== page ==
Observer Schoolboy Cricketer of the Year 1989 : ICC umpire Dharmasena completes 50 Tests | Sunday Observer

Observer Schoolboy Cricketer of the Year 1989 : ICC umpire Dharmasena completes 50 Tests

Former Observer Schoolboy Cricketer main Award winner turned ICC Elite Panel umpire Kumar Dharmasena reached another great milestone in his distinguish career, this time as an international umpire.

The 46-year-old former Sri Lanka Test all-rounder, who officiated in the fourth Ashes Test between England and Australia concluded in Melbourne yesterday with Indian Sundaram Ravi, has now officiated in 50 Tests as an umpire.

In his last interview with the Sunday Observer, Dharmasena said he was looking forward to that milestone as an international umpire. “I do not have too many future plans as we are getting older. I take it year by year. The ICC recognizes my work and I am happy with it”, he said

Following his retirement from international cricket in November 2006, Dharmasena took to umpiring. Having made his international debut as an umpire in 2009, officiating in an ODI between India and Sri Lanka at Dambulla, Dharmasena became the youngest ever Sri Lankan to umpire in any form of international match.

He umpired at the 2011 ICC World Cup and in the same year, he had the honour of being appointed to the ICC’s Elite Panel of Umpires. But the greatest achievement in his career as an international umpire was witnessed in 2012 when he was adjudged the ICC’s Umpire of the Year to receive the David Shepherd Trophy.

By officiating at the 2015 ICC World Cup tournament, including the final, Dharmasena became the first person to play and umpire in an ICC World Cup final. As a player, Dharmasena played a notable role in Sri Lanka’s World Cup victory in 1996.

Dharmasena says that the ‘Observer Schoolboy Cricketer’ of the Year title he won in 1989 inspired him to excel in the international arena. “It was one of the greatest moments in my cricket career. It was a big inspiration for me to win the ‘Observer Schoolboy Cricketer’ of the Year title. It helped and encouraged me to work hard to win my Sri Lanka cap,” he said.

Dharmasena believes that winning a mega Award such as ‘Observer Schoolboy Cricketer’ of the Year gives a huge image and great confidence for a schoolboy cricketer to go places. “That would definitely make young schoolboy cricketers more determined to reach the top of the ladder”, he said.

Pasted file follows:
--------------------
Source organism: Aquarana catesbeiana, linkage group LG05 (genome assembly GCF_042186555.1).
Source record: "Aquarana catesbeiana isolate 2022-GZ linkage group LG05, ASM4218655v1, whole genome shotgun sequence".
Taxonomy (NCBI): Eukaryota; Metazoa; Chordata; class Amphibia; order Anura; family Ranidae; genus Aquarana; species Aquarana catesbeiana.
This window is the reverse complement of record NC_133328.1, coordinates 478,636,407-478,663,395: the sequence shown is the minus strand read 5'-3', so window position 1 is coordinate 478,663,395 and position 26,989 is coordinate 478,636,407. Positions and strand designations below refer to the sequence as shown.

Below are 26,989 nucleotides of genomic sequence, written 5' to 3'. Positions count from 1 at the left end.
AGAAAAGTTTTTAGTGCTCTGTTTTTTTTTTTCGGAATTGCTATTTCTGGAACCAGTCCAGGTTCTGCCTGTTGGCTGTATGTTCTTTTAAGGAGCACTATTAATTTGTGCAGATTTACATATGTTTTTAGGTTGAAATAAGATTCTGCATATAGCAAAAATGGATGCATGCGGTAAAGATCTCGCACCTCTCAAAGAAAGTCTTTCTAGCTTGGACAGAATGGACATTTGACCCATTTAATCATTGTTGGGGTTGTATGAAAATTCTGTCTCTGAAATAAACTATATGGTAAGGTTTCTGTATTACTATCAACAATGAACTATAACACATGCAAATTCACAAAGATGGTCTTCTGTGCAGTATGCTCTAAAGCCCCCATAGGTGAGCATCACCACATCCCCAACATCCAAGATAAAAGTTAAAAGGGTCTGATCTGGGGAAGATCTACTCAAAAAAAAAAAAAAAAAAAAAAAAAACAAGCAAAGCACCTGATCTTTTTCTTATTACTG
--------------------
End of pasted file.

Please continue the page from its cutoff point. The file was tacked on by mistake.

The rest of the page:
Compared to his era, Dharmasena feels that outstanding cricketers with exceptional performances and milestones are hard to find nowadays. He said that could be the reason that had prevented schoolboy cricketers matching directly to the Sri Lanka team in recent times, unlike his playing days.

He is of the view that the present day challenge for schoolboy cricketers is greater in their future careers and as a result, only a few outstanding cricketers would remain in the game once they leave school.

“Luckily, when I left Nalanda College, Hatton National Bank (HNB) offered me employment and gave all the support to pursue my career as a club cricketer and then as an international cricketer. But present day schoolboy cricketers hardly get that sort of support”, he added.

Born on April 24, 1971 in Colombo, he is one of the best all-rounders produced by Nalanda College, Colombo. He had four memorable school seasons for the Campbell Place School.

Dharmasena narrowly missed the chance of becoming the first to win the Observer Schoolboy Cricketer on four successive years.

Apart from winning the prestigious title in 1989, he had been adjudged runner up thrice - to Sanjeewa Ranatunga of Ananda College in 1988, Marvan Atapattu also of Ananda College in 1990 and to Muttiah Muralithan of St. Anthony’s College, Katugastota in 1991.

After ending his school cricket career, Dharmasena became a permanent member of Bloomfield in the domestic inter-club premier league season. Merely three years after winning the ‘Observer Schoolboy Cricketer’ of the Year title, young Dharmasena made his Test debut in Sri Lanka’s second Test against South Africa at SSC grounds in September, 1993. He made his Sri Lanka ODI debut on August 24, 1994 in the fifth ODI against Pakistan at Premadasa Stadium capturing 2 for 34 off nine overs.

He has aggregated 868 runs in 31 Tests with three half centuries and captured 69 wickets with 6 for 72 as his best innings analysis. Dharmasena had represented Sri Lanka in 141 ODIs, aggregating 1,222 runs with four half centuries.

Dharmasena has captured 138 wickets in ODIs with his of breaks, delivered with a slightly unorthodox action that had been a blessing to the Lankan team in many ODIs.

He is better known for his inspiring acts as a team man, motivating his fellow players even at difficult times. Hence, he was nicknamed ‘unanduwa’ by his teammates.

“If you don’t enjoy the game and dedicate yourself towards it, you won’t be successful. Believe in yourself, work hard with dedication and you will find success”, was his advice to the emerging schoolboy cricketers who keep dreaming of a Sri Lanka cap.

Meanwhile, the much looked forward to key first term matches of the 2017/18 inter-school season begins from later this week after the dawn of the New Year tomorrow. Simultaneously, the contest for the Observer-Mobitel Most Popular Schoolboy Cricketer titles would turn out to be a keen tussle.

Voting coupons are being published in the Lake House national newspapers - Sunday Observer, Daily News, Dinamina and Thinakaran. The ‘Observer-Mobitel Schoolboy Cricketer’ of the Year Mega Show is sponsored by SLT Mobitel.

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